The internet has the arrogance to carry on when I was away from it. Damn it. However, I’ve decided to be magnaminous and actually pay attention to what’s be up since I’ve been absent. Namely, a 150Mb demo for Heresy War, a space-combat simulator set in space (as is the wont of space-simulators). It features an instant-battle mode and four (count ’em!) missions, and is in the Freespace/X-Wing mode. And, since it’s been a while since we last had one of them, I figured it was worth a crack.
And it’s pretty fun, if showing the signs of its (presumably) relative low-budget. The voice-overs, for example, sound like a bunch of random Northern blokes. While oddly this is fine with the friendly ships, it caused me to wonder why the people threatening our lives sounded so genial. Who’s side are they on?
It stays close to the dog-fighting formula, with your ship being particularly manouverable – it’s not quite as complicated as something like X-wing – the shield system is a general reservoir which is depleted from all hits rather than a area-specific one – but it’s nippy and brutal. Once I realised you can skip to a combat mode and holding onto the right mouse button lets you swing around crazily, I was picking pirates from the sky with ease. And being rewarded by particularly enormous explosions. Win! Also, there’s battles against heavy ships, with individually selectable areas, and you trying to stay out of zones of defence and so on and so Luke Skywalker.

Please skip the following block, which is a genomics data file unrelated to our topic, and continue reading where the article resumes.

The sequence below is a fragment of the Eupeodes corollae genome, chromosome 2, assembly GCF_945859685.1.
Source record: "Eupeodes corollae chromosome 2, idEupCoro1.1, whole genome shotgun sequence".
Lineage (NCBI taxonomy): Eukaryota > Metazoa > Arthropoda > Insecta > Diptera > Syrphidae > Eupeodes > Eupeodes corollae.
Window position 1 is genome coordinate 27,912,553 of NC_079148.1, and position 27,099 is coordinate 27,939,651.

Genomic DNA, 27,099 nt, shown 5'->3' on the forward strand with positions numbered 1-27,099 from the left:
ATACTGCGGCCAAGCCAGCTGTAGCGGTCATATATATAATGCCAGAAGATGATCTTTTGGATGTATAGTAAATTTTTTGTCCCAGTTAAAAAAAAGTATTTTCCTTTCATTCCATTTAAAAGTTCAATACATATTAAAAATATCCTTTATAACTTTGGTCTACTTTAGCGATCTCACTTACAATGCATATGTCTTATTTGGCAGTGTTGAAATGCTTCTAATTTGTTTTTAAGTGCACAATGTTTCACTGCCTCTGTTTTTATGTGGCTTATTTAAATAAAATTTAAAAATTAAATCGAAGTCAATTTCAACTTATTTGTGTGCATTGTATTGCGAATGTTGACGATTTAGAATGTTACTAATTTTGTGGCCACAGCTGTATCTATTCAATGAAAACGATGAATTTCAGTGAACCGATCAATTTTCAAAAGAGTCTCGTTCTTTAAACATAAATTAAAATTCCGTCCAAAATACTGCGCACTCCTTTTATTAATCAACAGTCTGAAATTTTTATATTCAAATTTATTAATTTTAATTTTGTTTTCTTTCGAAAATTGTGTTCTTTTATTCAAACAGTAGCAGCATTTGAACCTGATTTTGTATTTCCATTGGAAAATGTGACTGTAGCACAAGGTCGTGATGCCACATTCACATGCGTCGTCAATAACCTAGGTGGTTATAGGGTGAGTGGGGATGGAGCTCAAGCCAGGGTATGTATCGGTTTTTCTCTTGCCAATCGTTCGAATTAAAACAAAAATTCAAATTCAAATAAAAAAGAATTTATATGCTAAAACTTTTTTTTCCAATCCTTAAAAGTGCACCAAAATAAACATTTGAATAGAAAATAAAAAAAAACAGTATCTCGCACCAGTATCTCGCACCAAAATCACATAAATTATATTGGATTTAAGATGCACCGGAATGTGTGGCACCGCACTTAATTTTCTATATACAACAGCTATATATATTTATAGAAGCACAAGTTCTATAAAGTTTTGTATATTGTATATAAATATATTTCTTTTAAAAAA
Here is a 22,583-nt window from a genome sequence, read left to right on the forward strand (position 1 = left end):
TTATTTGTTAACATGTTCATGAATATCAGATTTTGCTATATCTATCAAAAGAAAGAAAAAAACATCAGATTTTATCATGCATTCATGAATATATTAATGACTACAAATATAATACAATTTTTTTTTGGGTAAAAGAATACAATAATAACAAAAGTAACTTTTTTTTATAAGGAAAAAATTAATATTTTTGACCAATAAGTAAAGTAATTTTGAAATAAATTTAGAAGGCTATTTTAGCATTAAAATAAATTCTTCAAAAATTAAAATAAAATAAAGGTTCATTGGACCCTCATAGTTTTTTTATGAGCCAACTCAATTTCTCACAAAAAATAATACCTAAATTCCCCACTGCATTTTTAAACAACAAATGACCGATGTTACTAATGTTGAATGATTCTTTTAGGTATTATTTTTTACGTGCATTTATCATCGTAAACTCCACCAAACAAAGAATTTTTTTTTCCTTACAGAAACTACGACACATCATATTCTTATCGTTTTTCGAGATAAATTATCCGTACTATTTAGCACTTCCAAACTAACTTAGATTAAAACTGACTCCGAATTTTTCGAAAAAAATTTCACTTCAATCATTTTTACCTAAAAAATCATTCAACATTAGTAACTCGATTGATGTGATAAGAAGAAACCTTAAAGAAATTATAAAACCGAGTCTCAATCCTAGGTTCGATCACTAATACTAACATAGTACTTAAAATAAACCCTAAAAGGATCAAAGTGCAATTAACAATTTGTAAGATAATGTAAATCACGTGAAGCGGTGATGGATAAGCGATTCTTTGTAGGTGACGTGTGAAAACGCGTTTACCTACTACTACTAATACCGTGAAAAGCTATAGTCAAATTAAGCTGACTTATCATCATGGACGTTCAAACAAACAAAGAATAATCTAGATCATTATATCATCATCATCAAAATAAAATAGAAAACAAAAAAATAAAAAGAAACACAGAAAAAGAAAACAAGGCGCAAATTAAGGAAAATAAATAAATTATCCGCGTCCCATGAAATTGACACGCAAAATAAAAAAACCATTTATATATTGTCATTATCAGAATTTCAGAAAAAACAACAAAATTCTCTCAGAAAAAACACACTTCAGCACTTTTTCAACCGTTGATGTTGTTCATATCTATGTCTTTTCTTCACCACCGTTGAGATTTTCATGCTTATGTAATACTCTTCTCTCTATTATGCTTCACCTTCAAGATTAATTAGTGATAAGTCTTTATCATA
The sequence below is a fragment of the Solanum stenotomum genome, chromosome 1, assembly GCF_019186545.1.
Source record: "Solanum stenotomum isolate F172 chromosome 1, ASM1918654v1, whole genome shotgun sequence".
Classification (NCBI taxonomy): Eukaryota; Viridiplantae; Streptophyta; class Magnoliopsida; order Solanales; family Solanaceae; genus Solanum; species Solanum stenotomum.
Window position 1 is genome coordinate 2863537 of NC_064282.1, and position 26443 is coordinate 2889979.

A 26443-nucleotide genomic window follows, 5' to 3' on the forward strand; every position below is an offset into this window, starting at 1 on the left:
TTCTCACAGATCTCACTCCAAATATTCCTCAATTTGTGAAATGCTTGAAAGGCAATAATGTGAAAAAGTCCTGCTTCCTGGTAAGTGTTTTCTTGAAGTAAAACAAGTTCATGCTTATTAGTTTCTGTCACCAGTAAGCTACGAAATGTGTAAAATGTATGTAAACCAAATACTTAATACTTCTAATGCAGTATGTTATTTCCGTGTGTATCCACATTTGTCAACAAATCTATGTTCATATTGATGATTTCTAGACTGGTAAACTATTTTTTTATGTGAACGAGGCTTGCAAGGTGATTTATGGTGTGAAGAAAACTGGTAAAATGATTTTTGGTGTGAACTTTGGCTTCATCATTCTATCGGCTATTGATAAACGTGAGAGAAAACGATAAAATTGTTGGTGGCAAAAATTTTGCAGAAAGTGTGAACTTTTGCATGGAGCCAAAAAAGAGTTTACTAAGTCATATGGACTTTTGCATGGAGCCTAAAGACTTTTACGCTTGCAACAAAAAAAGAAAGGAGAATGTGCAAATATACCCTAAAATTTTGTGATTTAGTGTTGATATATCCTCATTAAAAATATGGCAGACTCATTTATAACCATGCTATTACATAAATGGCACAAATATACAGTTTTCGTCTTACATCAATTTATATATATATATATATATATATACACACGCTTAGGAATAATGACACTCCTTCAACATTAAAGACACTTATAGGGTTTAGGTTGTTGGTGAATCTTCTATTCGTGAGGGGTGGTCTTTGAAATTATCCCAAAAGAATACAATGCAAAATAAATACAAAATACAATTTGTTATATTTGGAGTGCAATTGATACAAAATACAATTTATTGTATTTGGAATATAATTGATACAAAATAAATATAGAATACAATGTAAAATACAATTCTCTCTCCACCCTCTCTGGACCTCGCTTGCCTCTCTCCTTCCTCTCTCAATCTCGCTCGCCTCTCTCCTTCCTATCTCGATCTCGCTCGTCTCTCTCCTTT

Main problems? For some odd reason the basic roll-commands seem to be the wrong way around, but that’s redefinable. The health bar is displayed as a curve beneath the model of your ship, which initially gives you the wrong impression it’s your rear shields, which is the sort of UI confusion we could do without. But mainly – and the reason why I stopped playing – is that the quit-mission button doesn’t have a “Are you sure Y/N” thing, which lead to me quitting out right at the end of the third mission when I was trying to look up the controls in a hurry. Those sort of slightly naive game design errors, really, which will either get polished out as we progress or just reinforce its position as a B-game.
But it’s a B-game in a genre that’s been almost abandoned and its heart is in exactly the right place. And, in size, the demo offers a good chunk of blowing pirates into chunks. I liked it and suspect anyone who’s been lamenting about Freespace’s absence from our lives will too. Get it here.